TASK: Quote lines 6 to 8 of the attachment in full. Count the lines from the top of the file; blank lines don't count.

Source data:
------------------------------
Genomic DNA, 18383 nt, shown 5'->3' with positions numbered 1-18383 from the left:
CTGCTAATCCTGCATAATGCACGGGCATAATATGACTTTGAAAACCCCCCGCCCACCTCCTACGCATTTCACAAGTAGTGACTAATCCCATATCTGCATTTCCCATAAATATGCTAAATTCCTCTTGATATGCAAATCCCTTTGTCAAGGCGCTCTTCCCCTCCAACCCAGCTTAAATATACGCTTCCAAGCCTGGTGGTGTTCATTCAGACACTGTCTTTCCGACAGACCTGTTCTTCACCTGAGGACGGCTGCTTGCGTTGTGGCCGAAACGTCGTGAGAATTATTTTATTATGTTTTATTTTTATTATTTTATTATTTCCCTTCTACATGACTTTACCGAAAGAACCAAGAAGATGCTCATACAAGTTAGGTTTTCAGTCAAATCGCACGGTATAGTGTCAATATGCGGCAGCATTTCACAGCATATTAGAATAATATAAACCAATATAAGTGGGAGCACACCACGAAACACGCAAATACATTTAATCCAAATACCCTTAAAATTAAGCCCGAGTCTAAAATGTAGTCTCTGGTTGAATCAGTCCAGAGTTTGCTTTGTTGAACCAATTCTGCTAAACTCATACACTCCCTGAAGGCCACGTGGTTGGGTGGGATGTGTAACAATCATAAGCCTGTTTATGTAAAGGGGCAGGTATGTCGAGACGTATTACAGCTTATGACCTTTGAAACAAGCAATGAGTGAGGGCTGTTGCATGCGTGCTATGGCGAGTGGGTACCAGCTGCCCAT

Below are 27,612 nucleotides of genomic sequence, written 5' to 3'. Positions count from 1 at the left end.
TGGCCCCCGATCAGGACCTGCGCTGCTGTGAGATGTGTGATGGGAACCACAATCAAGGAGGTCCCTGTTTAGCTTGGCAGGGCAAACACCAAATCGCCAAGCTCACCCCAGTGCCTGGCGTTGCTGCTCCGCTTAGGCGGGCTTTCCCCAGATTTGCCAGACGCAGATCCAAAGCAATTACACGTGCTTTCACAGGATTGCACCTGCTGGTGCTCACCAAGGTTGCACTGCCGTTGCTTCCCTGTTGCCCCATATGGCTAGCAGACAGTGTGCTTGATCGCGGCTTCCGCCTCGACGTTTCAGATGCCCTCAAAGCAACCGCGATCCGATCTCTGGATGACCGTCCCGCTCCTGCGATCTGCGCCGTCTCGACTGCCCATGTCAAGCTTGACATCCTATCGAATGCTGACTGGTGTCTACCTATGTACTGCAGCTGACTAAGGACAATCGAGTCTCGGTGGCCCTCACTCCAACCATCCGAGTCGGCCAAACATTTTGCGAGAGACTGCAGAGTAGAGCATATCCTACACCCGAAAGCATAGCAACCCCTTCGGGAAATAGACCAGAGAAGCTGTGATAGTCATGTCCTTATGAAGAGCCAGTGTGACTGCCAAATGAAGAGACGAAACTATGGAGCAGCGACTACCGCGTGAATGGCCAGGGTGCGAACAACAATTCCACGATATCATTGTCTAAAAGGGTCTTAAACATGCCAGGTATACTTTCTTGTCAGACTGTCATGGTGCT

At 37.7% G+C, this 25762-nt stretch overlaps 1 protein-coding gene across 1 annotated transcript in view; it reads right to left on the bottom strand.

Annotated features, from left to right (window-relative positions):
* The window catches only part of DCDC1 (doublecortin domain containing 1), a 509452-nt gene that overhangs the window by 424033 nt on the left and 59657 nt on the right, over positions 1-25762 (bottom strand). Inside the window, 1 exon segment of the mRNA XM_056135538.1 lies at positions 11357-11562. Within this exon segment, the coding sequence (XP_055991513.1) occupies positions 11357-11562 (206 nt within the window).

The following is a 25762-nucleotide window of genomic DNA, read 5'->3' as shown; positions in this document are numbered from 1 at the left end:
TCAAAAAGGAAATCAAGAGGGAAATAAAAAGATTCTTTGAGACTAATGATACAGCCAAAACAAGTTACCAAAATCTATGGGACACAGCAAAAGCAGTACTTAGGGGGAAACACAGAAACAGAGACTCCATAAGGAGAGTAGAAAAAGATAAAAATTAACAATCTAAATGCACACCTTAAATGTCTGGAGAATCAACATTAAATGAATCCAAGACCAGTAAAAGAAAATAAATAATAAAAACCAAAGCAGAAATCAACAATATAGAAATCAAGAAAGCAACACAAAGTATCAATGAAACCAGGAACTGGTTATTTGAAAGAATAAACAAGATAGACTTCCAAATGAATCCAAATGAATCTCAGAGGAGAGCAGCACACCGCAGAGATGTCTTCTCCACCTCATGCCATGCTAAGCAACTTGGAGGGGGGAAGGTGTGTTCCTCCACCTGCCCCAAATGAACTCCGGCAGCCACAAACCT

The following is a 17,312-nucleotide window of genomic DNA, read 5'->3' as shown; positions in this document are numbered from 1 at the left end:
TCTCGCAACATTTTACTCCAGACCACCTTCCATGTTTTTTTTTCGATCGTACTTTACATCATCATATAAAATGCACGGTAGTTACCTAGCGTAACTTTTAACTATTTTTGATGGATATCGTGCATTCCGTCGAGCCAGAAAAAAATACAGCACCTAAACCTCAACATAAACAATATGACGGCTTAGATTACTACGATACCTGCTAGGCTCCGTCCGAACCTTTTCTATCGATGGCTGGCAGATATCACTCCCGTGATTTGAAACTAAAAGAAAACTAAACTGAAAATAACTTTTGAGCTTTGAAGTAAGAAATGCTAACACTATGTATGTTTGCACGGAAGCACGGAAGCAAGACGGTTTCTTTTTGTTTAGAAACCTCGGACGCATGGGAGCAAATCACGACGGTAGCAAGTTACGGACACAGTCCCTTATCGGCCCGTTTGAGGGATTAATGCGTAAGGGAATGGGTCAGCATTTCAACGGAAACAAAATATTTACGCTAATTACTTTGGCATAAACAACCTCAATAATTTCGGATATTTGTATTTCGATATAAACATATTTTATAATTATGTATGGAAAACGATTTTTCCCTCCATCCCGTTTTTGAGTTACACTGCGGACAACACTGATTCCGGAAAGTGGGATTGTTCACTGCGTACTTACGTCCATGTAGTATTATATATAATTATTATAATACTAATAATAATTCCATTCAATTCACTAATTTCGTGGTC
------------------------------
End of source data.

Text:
Annotated features, from left to right (window-relative positions):
* The window catches only part of DCDC1 (doublecortin domain containing 1), a 509452-nt gene that overhangs the window by 424033 nt on the left and 59657 nt on the right, over positions 1-25762 (bottom strand). Inside the window, 1 exon segment of the mRNA XM_056135538.1 lies at positions 11357-11562. Within this exon segment, the coding sequence (XP_055991513.1) occupies positions 11357-11562 (206 nt within the window).

The following is a 25762-nucleotide window of genomic DNA, read 5'->3' as shown; positions in this document are numbered from 1 at the left end: